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Captain John Smith

ARMS: Vert a chevron Gules between three Turks’ heads couped Proper turbanned Or.

SOURCE/NOTES & CREDITS: Arms blazon, background illustration and text are from
the record of confirmation of arms and crest by William Segar, Garter, College of Arms, England, 19 Aug 1625 of a grant of arms to John Smith by Sigismund Bathori, Duke of Transylvania, 9 Dec 1603 recorded on pp 38-39 of “The Oxford Guide to Heraldry”, by Thomas Woodcock and John Robinson, Oxford University Press, Oxford, 1988. The text was adapted by D.Q. Wedvick from the same source and from the Wikipedia internet article.

Capt. John Smith of Jamestown, VA, and Pocahontas fame, was a warrior, military leader, a verra aggressive fighter, ladies man and author, and was baptized on 6 Jan 1580 in Willoughby, Lincolnshire, England. After his father died he left home and went to sea at age 16. He served as a mercenary to Henri IV of France against Spain, fought for the Dutch against the Spanish, then went to the Mediterranean engaging in trade and piracy. He then fought against the Ottoman Turks in the Long War. He was promoted to Captain by the Hapsburgs in the campaign of Michael the Brave in 1600-1601. Smith then entered the service of Sigismund Batori in 1601 and was granted arms and nobility for fighting, defeating and beheading three Turkish commanders successively in single combat. In 1602, however he was wounded and captured by the Turks, sold as a slave and given to his new owner’s mistress who promptly fell in love with him … so somehow he escaped to Russia and returned to England in 1604. Smith was brought into the plan for a Virginia colony by the organizers in 1606 and sailed as one of the leaders landing at Cape Henry on 26 April 1607.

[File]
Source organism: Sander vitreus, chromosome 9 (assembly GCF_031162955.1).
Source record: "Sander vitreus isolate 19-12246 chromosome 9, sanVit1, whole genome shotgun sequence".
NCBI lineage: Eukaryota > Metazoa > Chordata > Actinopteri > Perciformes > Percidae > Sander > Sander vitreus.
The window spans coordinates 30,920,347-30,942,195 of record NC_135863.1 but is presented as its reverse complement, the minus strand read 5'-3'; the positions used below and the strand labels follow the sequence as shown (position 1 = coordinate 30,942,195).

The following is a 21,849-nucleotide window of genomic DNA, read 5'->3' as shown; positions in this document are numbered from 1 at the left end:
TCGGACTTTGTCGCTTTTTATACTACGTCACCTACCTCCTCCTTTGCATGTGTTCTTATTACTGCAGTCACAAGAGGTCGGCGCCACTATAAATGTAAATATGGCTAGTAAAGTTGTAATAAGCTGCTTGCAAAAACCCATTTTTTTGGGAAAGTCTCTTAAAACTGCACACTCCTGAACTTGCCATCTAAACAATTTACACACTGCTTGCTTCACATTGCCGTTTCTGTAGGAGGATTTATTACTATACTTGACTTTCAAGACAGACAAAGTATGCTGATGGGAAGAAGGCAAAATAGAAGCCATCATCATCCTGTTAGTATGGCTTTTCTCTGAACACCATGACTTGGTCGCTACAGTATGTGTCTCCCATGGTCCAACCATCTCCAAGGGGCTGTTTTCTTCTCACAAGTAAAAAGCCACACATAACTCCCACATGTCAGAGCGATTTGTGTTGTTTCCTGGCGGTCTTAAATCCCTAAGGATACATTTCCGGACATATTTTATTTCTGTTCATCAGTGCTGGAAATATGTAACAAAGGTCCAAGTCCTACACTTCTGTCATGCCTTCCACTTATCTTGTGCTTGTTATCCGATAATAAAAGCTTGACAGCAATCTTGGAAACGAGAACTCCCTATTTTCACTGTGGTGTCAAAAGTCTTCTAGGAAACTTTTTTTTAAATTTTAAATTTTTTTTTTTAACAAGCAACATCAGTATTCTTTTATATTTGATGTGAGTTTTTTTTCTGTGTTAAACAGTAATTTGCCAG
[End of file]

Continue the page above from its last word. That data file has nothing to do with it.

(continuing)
Capt. Smith is chiefly remembered for his role in establishing the first permanent English settlement in North America and his association with the Indian lady, Princess Pocahontas during an altercation with the Powhatan Confederacy and her father Chief Powhatan. He was the leader of the Virginia Colony at Jamestown between September 1608 and August 1609 and led an exploration along the rivers of Virginia and Chesapeake Bay. His books and maps may have been more important than his deeds as they encouraged many more English men and women to follow on to colonize this America in the New World, “Here every man may be master and owner of his owne labour and land. If he have nothing but his hands.. by industrie quickly grow rich.” The message attracted countless people in the succeeding four centuries. He died at home in England on 21 June 1631, age 51. dqw 20100709.

The artwork is a rendering by John Hamilton Gaylor.

Wedvick Armorial, 156, Smith, 20100604
Stackelberg3788.jpg SpensCount.jpg SmithCaptain2132.jpg Sandringham3.jpg Rosenbroijer5344.jpg
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